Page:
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The UNC School of the Arts has joined forces with No Rules Theatre Company to showcase the music of Stephen Schwartz in a production of Unlimited. Yet contrary to its name, the show – conceived by Matt Cowart and Joshua Morgan (Artistic Director of NRTC), with arrangements and orchestrations by Zak Sandler– is rather capped with its success.
No Rules Theatre Company – founded by UNCSA alumni Brian Sutow, Joshua Morgan, and Anne Kohn – was initially conceived while the three were still completing their training in the program. Since 2009 the company has expanded to Washington, DC, and has flourished with a dual-city program model that allows it to continue to produce theatre and programming in Winston-Salem. The company received the Helen Hayes Award for Best Emerging Theatre Company in 2011.
At first glance Unlimited has all the makings of an innovative, possibly edgy re-envisioning of composer Stephen Schwartz's sprawling collection of material. The stage – assembled only with musical accoutrements on platforms (drums, guitar, piano, etc), seemingly sporadic placement of stepladders, and a few black boxes dispersed – provided an element of rawness that refreshingly conveyed that this is not a standard musical theatre production. Yet sadly once the evening began all visual appeal could not compensate for the poor execution.
Constructed of roughly 20 musical numbers from several shows such as, Godspell, Pippin, Children of Eden, and Wicked, the production is essentially a musical revue with a loose storyline of non-specific characters. The cast of six – William Bednar, Rebecca Brinkley, Lindsay Alexander Carter, Nickolaus Gordon, Noah Reece, and Jasmine Stiefel – explore self-discovery, connection, and coming of age, all solely through an evolution of song.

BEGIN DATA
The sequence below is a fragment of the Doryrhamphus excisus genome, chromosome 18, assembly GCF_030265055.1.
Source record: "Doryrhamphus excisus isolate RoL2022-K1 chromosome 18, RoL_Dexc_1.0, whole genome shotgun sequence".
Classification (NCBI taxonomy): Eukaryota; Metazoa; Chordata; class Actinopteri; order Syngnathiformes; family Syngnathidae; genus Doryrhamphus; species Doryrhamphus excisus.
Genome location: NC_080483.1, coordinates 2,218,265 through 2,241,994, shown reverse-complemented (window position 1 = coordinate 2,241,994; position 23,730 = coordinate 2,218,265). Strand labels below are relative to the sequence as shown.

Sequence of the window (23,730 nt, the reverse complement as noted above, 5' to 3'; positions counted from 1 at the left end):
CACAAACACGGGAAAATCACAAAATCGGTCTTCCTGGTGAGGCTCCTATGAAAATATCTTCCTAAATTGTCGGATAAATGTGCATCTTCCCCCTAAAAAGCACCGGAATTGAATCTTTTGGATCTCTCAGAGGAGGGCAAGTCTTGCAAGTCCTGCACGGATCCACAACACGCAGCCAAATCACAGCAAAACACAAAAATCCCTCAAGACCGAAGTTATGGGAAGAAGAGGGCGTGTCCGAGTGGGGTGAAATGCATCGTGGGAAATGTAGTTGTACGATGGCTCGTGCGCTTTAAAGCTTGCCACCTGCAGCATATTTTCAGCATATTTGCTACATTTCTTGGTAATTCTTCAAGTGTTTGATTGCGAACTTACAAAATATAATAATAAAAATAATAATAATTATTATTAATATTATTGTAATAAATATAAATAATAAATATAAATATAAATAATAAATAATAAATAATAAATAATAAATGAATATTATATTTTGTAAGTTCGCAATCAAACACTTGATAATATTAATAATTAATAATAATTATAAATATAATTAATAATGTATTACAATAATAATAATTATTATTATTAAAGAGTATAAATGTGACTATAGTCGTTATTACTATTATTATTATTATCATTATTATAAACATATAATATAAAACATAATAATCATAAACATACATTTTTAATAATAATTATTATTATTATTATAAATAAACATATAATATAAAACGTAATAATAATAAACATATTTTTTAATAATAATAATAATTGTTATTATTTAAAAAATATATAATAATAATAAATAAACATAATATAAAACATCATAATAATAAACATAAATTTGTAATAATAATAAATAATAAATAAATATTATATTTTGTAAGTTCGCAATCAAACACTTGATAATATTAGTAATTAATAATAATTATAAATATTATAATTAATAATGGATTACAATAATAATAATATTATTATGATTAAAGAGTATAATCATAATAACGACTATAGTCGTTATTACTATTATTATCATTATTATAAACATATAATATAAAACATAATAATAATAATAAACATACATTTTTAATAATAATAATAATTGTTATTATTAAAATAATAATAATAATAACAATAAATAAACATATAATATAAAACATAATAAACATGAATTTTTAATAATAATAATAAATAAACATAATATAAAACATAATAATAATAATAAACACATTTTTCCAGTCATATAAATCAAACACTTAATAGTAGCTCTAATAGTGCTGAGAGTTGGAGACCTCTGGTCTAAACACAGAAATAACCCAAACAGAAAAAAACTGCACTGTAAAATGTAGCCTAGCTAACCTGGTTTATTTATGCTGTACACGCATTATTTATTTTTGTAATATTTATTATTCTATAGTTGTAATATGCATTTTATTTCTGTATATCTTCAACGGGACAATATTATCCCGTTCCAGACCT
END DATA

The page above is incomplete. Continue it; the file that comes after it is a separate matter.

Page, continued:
Unfortunately – as with any musical revue or production that relies primarily on musical devices – if a consistent foundation of quality vocal performances is lacking, the overall success of the production will be in question. Unlimited suffers immensely from struggling and less-than-impressive vocal deliveries from the cast. In many instances the musical demands of Schwartz's songs appeared too cumbersome for the singers to undertake and therefore a few songs never reached their potential to impact the audience.
The number "Ain't it Good" from the musical Children of Eden, is heavily laced with Gospel influence, and should be rousing as it builds to a passionate climax but here fails accurately to convey any soul and becomes a caricature of gospel music instead of an experience of it. Several other numbers were equally anti-climatic and possibly too vocally ambitious. "The Wizard and I" and "Defying Gravity" from Wicked are both very demanding numbers for even the most seasoned of performers, but in this production both were particularly off-pitch and strained.
To be fair there are a great many redeeming attributes that shine through. The number "Crowded Island" from Swartz's recording Reluctant Pilgrim is surely a charming highlight of the evening. There is also distinctive vocal triumph in songs such as "Corner of the Sky," "Simply Joys," and "Loathing." Acting is most evidently a strong point for the cast, and the performances of "Lost in the Wilderness" and "Meadowlark" are rich with depth and clear emotional intentions. Most notable of all is surely the highly talented group of musicians accompanying the singers on stage. The instrumentations are worthy of concert showcases exclusively.
Overall, the concept of showcasing the incredible music of Stephen Schwartz in such an interesting way is commendably a step in the right direction. Yet with a slew of underwhelming vocal performances, the potential of UNC School of the Arts' production of Unlimited, is well … limited.
The show will be repeated on November 15. For details, see the sidebar.